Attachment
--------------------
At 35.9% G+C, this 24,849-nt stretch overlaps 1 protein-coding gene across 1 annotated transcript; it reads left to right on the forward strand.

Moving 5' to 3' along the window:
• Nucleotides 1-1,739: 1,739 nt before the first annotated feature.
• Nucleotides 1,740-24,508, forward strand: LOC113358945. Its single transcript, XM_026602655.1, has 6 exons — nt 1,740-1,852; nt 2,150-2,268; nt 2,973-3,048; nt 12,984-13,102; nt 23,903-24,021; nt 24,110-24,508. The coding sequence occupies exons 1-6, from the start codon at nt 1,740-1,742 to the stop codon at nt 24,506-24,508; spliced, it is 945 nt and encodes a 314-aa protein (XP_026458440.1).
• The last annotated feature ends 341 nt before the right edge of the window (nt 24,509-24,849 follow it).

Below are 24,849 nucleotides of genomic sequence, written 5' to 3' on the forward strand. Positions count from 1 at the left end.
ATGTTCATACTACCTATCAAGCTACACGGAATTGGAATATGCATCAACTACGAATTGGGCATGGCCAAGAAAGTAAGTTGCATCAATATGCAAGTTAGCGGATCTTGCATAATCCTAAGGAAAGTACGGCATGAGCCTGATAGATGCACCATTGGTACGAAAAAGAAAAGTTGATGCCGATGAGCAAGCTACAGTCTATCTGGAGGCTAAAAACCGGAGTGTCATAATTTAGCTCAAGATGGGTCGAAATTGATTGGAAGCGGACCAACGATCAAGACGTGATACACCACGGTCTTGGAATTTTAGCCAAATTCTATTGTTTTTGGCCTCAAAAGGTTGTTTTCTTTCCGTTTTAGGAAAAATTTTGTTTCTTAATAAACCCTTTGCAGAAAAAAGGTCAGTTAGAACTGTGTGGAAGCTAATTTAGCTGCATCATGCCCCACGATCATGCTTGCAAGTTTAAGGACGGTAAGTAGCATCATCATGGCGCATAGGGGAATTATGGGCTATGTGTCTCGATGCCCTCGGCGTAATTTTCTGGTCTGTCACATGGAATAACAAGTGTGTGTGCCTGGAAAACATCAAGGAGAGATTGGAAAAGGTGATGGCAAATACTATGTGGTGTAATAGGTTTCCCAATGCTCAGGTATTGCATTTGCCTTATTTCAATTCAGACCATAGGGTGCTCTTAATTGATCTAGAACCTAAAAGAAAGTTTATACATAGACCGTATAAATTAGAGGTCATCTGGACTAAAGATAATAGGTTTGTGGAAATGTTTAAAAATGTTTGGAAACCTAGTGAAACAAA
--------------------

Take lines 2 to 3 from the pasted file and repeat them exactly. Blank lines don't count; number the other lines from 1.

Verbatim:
Moving 5' to 3' along the window:
• Nucleotides 1-1,739: 1,739 nt before the first annotated feature.